But I’ve learned all I need to through pain. My mind and body had to completely break down in order for me to actually pay attention to what they were telling me:  be good to yourself, respect your body, find happiness in the simple things, know that health is not a god given right, but rather a gift we must nurture, and most importantly: find your voice. In the same way that I woke up one day and decided I would no longer be sick (read the Last Best Cure for more), the idea of continuing my personal and spiritual development through happiness finally seemed like a really great idea.

And it’s funny what we attract into our lives when we’re ready for it.

There have been a handful of the people closest to me on this earth that have supported my every move, offering their strength where mine faltered. I count my lucky stars to have them still in my life, but time waits for no one, we’re no longer teenagers, and they’re now happily completely enmeshed in loving marriages and dote on the most amazing children I’ve known.

Feeling just a little sorry for myself as I pondered my next move, the universe sent me a wonderful gift: a new friend just on my wavelength. Someone with their own meditation and yoga schedule, whose very being radiated a love and understanding that completely floored me. A person who, though just newly emerging from a tough time himself, has shown immense compassion and patience in helping me find, and amplify, my voice. And let me tell you – it’s amazing what a little happiness at home can do. Now finally in a safe environment, I’m more than picking up the pieces. I’m becoming one with the empowered woman in my visualisations – I literally bounce out of bed, excited to greet the day, more determined than ever to be well, ready to enjoy all the world has to offer, be it alone, or as a team of like minded individuals (of which I’m meeting more and more), ready to take on the world. I never really grasped the concept of gratitude as a healing tool till BD entered my orbit. It’s now an integral part of my life, almost as natural and frequent as drawing breath.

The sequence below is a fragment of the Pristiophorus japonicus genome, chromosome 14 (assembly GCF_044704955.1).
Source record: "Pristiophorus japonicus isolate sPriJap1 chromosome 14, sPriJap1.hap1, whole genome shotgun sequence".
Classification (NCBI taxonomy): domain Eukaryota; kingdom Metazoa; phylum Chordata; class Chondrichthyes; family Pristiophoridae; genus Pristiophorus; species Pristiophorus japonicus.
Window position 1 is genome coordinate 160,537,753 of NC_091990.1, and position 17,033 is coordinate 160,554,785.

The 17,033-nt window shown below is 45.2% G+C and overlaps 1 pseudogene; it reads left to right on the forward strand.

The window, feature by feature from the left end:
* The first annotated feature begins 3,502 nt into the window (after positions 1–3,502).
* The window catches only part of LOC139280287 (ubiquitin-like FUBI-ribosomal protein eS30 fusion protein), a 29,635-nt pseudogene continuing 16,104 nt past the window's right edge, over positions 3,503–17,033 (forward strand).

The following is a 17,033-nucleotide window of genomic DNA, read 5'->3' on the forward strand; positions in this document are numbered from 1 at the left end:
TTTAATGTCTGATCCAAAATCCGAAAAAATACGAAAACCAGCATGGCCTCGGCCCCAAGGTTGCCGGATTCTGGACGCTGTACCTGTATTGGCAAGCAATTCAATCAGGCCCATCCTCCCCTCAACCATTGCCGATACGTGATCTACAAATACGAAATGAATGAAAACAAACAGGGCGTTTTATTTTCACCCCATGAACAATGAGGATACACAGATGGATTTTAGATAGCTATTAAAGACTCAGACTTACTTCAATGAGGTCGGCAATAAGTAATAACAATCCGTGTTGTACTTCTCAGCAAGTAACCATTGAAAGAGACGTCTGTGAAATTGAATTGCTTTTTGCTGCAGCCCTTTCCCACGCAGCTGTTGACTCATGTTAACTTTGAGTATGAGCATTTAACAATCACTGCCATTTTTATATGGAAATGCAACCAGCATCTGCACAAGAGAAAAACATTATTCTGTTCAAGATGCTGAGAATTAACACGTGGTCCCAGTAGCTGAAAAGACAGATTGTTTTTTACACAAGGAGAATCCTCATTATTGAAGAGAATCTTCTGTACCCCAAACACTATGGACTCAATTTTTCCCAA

Day after day I wake to the most incredible news, so many exciting upcoming things to share with you all…

Why am I telling you all this? Healing comes from within, no one can force it from us, but it doesn’t hurt to surround ourselves with those who inspire, and support us, in being the very best version of ourselves. I wish I hadn’t missed the obvious for so long – that the key to healing my body lay in first healing my soul, and knowing when to stand up for myself or surrender control to the universe became all too clear when I listened to my heart.

And now I’m off to celebrate my birthday, red lipstick and all.

xo

  

One Response to I’m done with this condition

  1. Tammy

    Hello –
    Your blog is so inspiring.
    Thank you for sharing.☺